An Autobiography: Chapter 38, Covered Bridge


| 10/25/2012 10:01:55 AM


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When we were living on Roosevelt Island, the Albert Schweitzer Fellowship was located in Manhattan with offices in one of the United Nations’ buildings. We visited the office several times and had lunch in the U.N. restaurant. From there we could look out the window and see Roosevelt Island. I think Dr. Schweitzer, Nobel Peace Prize Laureate, would have been pleased that the offices of the organization, which was founded in 1940 to support his hospital work in Africa, was located near the United Nations. It later moved to Boston.

One night, before the tram was operating, we went to see a show at the Brooklyn Academy of Music (BAM), but I can’t remember what it was. I do remember the mix-up we had on the subways. After we left BAM and went to the subway station, I’m not sure what I was doing – maybe looking at papers at the newsstand – but Georgianna and Heather went down the wrong steps. I looked for them and saw across the tracks a train pulling out – and there was Heather and Georgianna going to who knows where!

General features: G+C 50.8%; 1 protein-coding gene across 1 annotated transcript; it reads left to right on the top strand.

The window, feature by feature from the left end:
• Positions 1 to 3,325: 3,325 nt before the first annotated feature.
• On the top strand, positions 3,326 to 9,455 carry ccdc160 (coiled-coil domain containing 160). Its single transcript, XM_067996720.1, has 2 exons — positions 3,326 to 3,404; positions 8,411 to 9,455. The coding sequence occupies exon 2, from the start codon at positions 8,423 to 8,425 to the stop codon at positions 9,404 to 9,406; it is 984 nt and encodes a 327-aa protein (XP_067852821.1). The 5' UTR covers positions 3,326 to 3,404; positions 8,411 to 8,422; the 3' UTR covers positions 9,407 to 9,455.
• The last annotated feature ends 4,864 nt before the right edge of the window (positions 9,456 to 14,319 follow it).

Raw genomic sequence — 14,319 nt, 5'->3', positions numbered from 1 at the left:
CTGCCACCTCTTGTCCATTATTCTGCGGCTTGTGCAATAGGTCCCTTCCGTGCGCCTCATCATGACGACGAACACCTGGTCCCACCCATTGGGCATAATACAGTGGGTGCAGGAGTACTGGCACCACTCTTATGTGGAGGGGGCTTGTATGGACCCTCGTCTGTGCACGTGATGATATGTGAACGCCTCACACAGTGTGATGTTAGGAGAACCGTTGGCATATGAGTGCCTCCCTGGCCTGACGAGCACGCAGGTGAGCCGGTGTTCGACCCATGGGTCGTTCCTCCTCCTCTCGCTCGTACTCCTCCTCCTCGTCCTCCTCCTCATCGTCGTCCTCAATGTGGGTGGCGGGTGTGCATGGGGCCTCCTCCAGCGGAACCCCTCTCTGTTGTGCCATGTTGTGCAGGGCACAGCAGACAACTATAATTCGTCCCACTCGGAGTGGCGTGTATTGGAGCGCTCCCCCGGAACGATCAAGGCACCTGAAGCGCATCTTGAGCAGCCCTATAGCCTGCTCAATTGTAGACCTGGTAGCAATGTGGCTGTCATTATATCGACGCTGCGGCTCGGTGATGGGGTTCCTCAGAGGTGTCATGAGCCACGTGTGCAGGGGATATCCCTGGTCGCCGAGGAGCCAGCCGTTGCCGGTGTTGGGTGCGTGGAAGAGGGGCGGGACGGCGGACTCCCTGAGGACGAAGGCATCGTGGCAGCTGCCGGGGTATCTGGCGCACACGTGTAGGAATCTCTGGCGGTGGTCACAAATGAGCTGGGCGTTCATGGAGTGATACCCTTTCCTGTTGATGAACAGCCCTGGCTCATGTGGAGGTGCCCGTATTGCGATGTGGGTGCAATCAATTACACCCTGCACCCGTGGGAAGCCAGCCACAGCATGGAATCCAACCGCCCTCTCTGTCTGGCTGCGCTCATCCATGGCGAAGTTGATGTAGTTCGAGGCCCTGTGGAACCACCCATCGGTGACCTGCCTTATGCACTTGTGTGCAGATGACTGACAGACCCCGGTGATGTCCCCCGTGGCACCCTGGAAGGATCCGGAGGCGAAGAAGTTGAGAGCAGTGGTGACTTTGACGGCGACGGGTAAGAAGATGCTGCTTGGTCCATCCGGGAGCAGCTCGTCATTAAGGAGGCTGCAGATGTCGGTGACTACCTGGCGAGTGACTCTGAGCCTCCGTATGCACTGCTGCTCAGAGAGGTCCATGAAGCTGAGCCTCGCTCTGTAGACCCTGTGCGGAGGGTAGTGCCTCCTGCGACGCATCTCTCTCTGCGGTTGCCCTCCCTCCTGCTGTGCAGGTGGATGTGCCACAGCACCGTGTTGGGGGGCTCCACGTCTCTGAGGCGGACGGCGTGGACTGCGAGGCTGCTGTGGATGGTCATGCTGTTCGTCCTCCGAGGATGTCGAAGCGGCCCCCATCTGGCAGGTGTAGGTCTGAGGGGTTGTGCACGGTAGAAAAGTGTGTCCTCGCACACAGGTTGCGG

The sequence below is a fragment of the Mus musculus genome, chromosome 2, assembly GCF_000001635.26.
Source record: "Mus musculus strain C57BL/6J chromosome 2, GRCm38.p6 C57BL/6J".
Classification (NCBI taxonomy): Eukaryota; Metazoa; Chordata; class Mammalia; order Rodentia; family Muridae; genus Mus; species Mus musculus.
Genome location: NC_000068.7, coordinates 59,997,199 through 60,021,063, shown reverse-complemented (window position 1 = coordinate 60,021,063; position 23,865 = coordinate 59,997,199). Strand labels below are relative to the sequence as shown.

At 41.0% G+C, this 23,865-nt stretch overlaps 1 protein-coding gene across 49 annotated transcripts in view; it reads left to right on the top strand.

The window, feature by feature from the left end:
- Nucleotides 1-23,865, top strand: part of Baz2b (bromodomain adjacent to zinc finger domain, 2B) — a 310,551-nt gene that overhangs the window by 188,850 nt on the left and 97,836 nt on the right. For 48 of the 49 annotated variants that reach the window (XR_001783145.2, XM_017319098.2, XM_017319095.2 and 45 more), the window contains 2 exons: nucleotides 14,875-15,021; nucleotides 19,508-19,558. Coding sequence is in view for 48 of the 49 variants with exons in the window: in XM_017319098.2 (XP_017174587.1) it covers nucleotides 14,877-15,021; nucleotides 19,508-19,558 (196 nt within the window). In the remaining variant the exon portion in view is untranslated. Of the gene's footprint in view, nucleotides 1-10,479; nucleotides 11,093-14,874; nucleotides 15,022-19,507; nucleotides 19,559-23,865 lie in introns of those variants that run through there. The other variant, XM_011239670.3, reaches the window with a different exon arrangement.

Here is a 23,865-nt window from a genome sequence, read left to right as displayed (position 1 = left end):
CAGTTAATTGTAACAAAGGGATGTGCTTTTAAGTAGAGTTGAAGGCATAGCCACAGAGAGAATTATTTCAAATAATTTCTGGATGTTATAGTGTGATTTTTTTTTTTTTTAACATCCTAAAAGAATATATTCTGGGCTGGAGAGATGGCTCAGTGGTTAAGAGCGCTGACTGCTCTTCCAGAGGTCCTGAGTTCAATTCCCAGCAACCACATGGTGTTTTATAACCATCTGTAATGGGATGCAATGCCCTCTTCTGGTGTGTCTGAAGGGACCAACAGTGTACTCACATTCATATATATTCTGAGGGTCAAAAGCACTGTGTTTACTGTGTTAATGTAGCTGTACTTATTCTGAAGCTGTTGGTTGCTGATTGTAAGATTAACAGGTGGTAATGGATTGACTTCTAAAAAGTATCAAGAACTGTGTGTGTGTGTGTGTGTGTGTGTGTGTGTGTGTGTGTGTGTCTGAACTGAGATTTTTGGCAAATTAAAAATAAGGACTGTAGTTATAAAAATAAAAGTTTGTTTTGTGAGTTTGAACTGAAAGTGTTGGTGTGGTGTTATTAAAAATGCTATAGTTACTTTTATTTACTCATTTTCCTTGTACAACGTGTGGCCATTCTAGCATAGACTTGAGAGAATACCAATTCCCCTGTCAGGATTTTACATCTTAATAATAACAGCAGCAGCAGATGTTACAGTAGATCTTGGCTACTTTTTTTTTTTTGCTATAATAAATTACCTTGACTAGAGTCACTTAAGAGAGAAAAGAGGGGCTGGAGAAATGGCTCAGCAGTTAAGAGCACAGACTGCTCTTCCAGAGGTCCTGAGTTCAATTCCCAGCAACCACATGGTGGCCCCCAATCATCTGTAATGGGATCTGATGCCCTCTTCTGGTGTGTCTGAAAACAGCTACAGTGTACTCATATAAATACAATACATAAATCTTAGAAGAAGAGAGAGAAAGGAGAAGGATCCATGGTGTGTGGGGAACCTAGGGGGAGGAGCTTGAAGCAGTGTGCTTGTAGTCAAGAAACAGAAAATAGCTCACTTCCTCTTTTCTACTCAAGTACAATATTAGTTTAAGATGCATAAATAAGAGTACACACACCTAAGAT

There was nothing I could do but get on the train to Queens. It was late at night, and I was worried. I got off the subway at Queens and stood at the corner waiting for the bus to Roosevelt Island. I waited a while to see if they showed up. Well, in a short time here they came, laughing and happy! Just a typical evening in New York.

Allan Jones was one of our favorite singers, and his starring role in the 1935 film version of Jerome Kern’s Show Boat, with Irene Dunne, was only one of his memorable films. At the age of 69, on November 3, 1976, he gave a rare concert appearance at New York’s Town Hall, and Georgianna and I spent a wonderful nostalgic evening. His LPs were on sale, and I have one, which he signed.

Show Boat Poster 038 

Another memorable appearance we attended, in addition to Jones and Alberta Hunter, was seeing the great harmonica virtuoso, Larry Adler, at a club in New York. He transformed the mouth organ from a children’s toy into an instrument of the classical repertoire. He was a close friend of George Gershwin and said, “He wrote the Rhapsody in Blue for me.” Adler’s 1984 autobiography is entitled, ”It Ain’t Necessarily So,” a song from Gershwin’s “Porgy and Bess.” The London Sunday Times wrote, “A super book, really super!”




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